Sunday, 13 February 2011

Christmas Wales and Oxford

So as one final trip before Christine returned to America to finish her degree, she Peter and I took a trip to Wales. We celebrated Christmas in Cambridge then left the next day. The trip was full of adventure and beauty, but my favorite was spending two nights with a beautiful family in Wales who were kind enough to let us eat the traditional Boxing Day dinner with them. They lived in a secluded Welsh farmhouse with a fireplace big enough for us to walk around in. Afterwards we visited St. Davids Cathedral and drove up the Welsh coast to Snowdonia, traditional birthplace of King Arthur. On the way back to Cambridge we stopped off at Stonehenge and took the guided tour. The mist was our constant companion on our trip, and it added a layer of mystique.



We spent a couple days in Wales, a day in Bath, and on our way home stopped at Stonehenge.



Bath was beautiful. Lyndon and I had finished reading Jane Austen's Northanger Abbey which takes place entirely in Bath. It was fun to see where her story came to life.


Stonehenge was interesting. The day we went the whole country was covered in thick fog. When we got to Stonehenge we actually could not see it because the fog was so thick. We did not see it until we walked up right next to it. It is located in the middle of this field just off the road. There are sheep in the field too. Everyone gets an audio tour device that had some really interesting facts about Stonehenge.


Our last couple days before the new year involved packing and cleaning up our flat. We manage to have some fun as well. We stopped at Trinity square where the epic race in Charriots of Fire took place. We spent New Years Eve at our house's party. We brought in the New Year with a kiss.

2011 started out with me leaving to come back to Provo to finish school and Lyndon spending the rest of his break in Cambridge.





In order to assuage my lonliness when Christine left, I spent a couple days with Peter in London (where I watched Beaches for the first time) and a couple days with Tim. With Tim we visited many colleges and cloisters including where some of Harry Potter was filmed, although everyone knows that in order to be truly wonderful and excellent they should have filmed the movie entirely in Cambridge...

And a note of domestic concern: My father's optical recently went online. Check it out at Plothow.com

Anglo-Saxon Norse Celtic Studies

So Christine has left England to finish her studies at BYU and I am here finishing my degree alone. So I've decided to make my mark on our blog and inform the world about my studies.

I am pursuing a Masters of Philosophy (MPhil for short) in Anglo-Saxon Norse Celtic studies. As the name suggests it incorporates a broad area of emphases from history to ancient languages to paleography to numismatism (studying coins). Specifically I study Insular Latin (that variety used in England), Anglo-Saxon History, and the literary and academic written works of the English, Norse, and Celts (and some Roman) from 300 AD to 1200 AD roughly. So Bede, Beowulf, Norse Sagas, Geoffry of Monmouth, William of Malmesbury, Eusebius, and the lives of many a saint come within our perview.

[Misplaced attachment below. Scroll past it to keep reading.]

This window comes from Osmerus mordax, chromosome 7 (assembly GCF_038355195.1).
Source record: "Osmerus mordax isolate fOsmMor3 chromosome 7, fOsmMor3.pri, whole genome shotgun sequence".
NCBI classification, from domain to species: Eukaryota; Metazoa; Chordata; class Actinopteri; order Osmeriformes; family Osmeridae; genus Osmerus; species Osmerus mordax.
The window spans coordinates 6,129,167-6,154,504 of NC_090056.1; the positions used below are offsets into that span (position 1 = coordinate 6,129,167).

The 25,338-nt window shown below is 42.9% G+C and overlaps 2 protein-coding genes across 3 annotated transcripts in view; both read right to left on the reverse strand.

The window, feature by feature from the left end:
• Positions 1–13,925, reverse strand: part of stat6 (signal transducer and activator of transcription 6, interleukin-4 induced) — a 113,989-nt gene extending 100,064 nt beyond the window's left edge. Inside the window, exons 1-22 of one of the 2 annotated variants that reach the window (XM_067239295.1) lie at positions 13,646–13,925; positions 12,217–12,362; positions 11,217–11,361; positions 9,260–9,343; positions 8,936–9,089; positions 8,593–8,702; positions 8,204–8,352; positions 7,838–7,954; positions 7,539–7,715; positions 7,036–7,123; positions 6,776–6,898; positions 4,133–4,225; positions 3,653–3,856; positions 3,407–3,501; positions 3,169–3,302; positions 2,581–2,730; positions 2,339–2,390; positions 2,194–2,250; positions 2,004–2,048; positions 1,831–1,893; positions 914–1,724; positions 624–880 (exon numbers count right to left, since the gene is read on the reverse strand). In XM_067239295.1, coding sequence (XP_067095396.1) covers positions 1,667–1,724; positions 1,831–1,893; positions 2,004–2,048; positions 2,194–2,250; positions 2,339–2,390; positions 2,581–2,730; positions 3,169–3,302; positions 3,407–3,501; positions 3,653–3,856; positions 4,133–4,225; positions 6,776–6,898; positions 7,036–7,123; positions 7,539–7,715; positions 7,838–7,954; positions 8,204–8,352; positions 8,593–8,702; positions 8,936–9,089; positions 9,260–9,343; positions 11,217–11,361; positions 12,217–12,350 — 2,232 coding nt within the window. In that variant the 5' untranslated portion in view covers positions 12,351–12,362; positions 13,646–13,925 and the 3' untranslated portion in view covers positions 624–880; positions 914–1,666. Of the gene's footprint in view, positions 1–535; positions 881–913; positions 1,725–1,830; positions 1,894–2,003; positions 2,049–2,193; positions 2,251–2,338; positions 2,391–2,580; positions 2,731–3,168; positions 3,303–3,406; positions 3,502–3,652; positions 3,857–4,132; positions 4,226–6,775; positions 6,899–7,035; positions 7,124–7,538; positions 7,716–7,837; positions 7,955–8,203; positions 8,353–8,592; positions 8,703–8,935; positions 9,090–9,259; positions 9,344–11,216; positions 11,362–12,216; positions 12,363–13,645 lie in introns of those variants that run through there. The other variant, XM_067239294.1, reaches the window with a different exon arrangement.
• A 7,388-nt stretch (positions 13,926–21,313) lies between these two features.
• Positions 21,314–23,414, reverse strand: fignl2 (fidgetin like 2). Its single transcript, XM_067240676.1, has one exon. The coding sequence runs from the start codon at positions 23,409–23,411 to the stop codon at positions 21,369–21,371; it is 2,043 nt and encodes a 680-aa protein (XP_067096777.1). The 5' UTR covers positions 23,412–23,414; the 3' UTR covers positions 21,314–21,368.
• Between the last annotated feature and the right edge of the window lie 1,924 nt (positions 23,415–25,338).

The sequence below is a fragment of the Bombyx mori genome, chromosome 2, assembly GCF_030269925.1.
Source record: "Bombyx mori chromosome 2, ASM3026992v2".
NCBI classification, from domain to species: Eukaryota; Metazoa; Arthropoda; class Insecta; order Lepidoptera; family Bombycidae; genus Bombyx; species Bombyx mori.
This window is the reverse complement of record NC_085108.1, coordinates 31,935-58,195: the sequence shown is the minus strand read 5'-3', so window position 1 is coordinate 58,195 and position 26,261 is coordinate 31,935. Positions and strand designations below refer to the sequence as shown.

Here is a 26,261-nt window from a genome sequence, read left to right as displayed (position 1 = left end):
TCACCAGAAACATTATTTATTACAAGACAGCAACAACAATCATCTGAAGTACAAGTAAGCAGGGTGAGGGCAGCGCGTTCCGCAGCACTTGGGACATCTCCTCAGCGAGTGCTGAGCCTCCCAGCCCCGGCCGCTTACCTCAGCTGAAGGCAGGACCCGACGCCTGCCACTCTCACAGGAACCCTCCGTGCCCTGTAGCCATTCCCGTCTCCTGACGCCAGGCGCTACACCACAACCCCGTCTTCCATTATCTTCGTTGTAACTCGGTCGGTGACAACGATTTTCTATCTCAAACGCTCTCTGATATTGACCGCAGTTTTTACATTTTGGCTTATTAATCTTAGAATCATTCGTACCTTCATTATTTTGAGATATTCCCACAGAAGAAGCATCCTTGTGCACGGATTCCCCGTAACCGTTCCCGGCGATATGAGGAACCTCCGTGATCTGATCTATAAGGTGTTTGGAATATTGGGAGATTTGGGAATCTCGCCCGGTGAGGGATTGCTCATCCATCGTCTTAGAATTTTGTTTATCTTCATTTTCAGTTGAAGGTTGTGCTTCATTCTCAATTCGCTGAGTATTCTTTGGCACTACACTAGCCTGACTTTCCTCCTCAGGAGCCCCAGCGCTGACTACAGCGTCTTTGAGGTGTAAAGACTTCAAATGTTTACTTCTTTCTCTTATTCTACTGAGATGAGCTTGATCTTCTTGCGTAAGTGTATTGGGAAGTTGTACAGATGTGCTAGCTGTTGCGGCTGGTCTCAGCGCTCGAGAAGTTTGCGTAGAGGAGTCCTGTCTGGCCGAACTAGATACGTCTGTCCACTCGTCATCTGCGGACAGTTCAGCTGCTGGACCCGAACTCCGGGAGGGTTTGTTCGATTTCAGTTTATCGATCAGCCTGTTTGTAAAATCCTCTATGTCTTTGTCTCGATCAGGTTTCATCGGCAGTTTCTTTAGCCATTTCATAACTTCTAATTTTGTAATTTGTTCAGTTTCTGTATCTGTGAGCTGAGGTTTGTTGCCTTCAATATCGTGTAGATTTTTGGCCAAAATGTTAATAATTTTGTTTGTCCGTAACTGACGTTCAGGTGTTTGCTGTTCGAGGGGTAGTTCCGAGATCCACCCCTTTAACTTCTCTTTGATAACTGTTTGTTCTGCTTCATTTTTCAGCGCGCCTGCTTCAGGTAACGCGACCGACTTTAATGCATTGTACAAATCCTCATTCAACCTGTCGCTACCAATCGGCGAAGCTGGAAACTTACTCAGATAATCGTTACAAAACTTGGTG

My dissertation, which will command the majority of my time while here at Cambridge, is taking a very close view of a law code issued by King Cnut and drafted by Archbishop Wulfstan of York in 1020 AD. The code is exceptional and important as a compilation of many ancient laws as well as a basis for future law codes well into the Norman rule. One section of this code outlines the responsibilities of the king toward his people, and I am examining the reason for its inclusion in the code as well as any resulting effects.

Many of my professors are leaders in their fields. My supervisor is the relative of two world-renown Cambridge scholars: great nephew of John Maynard Keynes and great great grandson of Charles Darwin. He has promised me an indepth debate of creationism and evolution, but as yet I've managed to escape.

Actually the Downing College Chaplain, the Reverend Doctor Keith, has been giving lectures on the shape of reality and this past week spent an hour reconciling evolution and creation. His conclusions, always eloquent and frequently beautiful, have allowed me to reflect on God's creation. I am grateful for modern revelation, both personal and to his prophets, gives us a deeper view into the nature of reality than can be reached by logic unaided by inspiration. I attend Bible study every Monday (in lieu of FHE) with Keith, and I have some questions to ask him about his theories.








On thing that continues to amaze me about Cambridge is the amount of green stuff everywhere in the middle of winter. Most grass is just as green now as it was in October, and daffodils and other flowers are even now (in the middle of February) bursting out of the ground and creating beautiful fields of yellow and white across Cambridge. If it weren't for the lack of sunshine, and the constant drizzle, and the inevitable wind, and the ever-constant 40 degree temperatures, I would think it were summer!

I recently accompanied the Young Adults from the ward to the cliffs of Dover and Canterbury. The trip was a success, eventhough I had not slept the day before because I worked in the Churchill Spring Ball (which was full of Casablanca, chocolate fountains, mountains of stinky cheese, Goldeneye, drunks, and a rousing and extremely talented tour through modern pop music by a drunk piano man who looked like Billy Joel.)

The the words of the prophets, ancient and modern, have been an important source of strength for me these last couple months. I would especially like to bear witness of Genesis 2:18.
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